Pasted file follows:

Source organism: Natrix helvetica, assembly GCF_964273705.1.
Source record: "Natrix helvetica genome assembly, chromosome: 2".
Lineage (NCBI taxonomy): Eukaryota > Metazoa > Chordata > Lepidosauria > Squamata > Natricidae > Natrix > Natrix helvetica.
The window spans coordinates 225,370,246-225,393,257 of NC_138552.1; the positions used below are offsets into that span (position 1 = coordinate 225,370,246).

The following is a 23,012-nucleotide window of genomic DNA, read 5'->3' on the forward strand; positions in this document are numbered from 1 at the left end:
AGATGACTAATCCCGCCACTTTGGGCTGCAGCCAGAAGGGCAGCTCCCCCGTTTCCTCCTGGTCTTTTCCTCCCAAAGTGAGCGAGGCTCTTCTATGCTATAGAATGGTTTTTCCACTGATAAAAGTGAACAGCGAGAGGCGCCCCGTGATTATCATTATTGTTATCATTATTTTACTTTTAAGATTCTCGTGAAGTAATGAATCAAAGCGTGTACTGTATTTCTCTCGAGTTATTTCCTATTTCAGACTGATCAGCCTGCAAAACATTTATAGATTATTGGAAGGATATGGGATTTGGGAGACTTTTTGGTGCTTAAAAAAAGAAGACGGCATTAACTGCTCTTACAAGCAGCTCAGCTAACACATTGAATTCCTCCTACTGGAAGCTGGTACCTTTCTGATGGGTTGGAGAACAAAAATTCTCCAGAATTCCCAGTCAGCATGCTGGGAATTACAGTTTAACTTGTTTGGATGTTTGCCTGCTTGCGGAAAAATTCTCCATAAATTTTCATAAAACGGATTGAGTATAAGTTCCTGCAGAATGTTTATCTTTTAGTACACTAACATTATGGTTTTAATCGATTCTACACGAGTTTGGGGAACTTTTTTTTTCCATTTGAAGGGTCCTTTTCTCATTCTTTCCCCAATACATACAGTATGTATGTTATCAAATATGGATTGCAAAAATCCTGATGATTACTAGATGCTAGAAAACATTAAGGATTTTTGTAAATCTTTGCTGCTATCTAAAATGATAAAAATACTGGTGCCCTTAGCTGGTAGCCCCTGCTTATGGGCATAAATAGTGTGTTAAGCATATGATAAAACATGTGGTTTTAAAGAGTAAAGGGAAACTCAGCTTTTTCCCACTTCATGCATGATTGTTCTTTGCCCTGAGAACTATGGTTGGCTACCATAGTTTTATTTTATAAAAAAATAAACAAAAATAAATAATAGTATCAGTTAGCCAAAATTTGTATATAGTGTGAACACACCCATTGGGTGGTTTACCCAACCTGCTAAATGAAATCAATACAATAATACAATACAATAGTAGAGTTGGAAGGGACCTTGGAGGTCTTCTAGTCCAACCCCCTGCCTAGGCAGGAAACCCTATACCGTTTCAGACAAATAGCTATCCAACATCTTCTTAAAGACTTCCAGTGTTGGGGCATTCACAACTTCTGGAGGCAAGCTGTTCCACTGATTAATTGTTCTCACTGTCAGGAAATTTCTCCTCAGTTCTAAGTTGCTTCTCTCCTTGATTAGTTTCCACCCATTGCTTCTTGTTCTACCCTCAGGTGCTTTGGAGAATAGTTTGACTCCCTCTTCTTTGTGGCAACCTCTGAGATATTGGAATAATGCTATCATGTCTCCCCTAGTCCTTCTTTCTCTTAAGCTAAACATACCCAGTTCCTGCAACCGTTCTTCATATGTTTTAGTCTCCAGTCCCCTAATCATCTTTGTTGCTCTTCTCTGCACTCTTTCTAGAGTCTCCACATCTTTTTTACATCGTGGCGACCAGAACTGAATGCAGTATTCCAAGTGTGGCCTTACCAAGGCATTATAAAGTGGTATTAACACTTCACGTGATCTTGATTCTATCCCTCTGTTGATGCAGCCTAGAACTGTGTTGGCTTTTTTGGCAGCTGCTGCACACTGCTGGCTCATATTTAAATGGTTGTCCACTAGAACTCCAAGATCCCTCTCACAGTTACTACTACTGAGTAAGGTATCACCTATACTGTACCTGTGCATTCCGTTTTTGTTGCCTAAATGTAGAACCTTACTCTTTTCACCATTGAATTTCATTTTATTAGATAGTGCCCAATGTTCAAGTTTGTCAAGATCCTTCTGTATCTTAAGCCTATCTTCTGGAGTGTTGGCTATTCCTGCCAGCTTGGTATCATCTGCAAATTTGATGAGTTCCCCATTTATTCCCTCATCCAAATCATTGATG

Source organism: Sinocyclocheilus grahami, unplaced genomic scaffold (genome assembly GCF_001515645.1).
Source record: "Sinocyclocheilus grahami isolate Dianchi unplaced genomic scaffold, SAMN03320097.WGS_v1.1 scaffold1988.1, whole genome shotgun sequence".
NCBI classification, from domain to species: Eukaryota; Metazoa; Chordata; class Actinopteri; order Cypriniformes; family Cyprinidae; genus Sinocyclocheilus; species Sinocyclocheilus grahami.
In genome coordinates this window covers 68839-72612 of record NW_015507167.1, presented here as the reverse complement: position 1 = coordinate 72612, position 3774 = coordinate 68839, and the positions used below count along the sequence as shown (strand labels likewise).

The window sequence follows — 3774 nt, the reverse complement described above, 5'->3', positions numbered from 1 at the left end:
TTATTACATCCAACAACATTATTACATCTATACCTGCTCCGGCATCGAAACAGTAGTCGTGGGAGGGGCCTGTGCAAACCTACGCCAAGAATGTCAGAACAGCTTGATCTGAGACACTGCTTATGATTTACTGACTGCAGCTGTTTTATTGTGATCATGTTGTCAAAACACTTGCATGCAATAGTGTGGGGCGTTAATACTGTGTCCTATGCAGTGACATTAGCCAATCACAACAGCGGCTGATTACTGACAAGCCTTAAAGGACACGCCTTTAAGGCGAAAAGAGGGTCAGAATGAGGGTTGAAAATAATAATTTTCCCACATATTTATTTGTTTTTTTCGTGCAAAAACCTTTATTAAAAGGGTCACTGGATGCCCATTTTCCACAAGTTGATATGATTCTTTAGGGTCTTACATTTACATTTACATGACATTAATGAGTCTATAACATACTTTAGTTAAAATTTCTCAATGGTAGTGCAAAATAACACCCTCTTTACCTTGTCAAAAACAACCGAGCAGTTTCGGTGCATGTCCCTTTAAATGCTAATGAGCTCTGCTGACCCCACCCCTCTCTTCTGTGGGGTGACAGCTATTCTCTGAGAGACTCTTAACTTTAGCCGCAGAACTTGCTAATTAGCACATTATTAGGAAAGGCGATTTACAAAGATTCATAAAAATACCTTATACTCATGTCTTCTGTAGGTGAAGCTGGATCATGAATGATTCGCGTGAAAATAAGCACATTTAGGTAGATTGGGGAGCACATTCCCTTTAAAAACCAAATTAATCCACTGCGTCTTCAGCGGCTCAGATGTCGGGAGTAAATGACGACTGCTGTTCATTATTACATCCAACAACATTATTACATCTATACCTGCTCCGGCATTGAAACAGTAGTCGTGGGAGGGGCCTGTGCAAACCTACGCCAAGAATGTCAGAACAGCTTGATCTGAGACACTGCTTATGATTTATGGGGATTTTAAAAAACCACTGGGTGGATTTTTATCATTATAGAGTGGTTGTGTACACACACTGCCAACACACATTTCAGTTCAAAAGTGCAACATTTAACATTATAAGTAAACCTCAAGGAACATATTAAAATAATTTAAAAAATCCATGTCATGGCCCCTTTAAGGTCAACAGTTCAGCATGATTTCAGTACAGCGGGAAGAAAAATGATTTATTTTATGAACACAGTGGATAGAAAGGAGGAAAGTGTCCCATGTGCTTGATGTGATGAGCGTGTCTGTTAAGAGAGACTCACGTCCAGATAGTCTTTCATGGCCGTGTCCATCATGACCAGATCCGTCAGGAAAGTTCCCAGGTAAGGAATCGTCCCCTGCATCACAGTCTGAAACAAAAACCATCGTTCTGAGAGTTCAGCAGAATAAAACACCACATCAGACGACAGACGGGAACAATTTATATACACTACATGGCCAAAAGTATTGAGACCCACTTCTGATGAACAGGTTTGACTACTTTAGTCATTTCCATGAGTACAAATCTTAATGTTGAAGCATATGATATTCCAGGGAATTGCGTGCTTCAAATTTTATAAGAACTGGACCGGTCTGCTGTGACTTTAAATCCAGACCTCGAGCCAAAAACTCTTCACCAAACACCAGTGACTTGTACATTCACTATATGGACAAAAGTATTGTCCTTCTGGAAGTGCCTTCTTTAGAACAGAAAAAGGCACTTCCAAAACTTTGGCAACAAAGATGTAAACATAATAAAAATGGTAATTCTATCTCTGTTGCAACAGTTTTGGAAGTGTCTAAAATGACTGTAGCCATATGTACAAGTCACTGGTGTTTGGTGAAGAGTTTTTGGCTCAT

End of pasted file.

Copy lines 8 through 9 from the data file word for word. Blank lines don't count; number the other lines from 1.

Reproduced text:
Source record: "Sinocyclocheilus grahami isolate Dianchi unplaced genomic scaffold, SAMN03320097.WGS_v1.1 scaffold1988.1, whole genome shotgun sequence".
NCBI classification, from domain to species: Eukaryota; Metazoa; Chordata; class Actinopteri; order Cypriniformes; family Cyprinidae; genus Sinocyclocheilus; species Sinocyclocheilus grahami.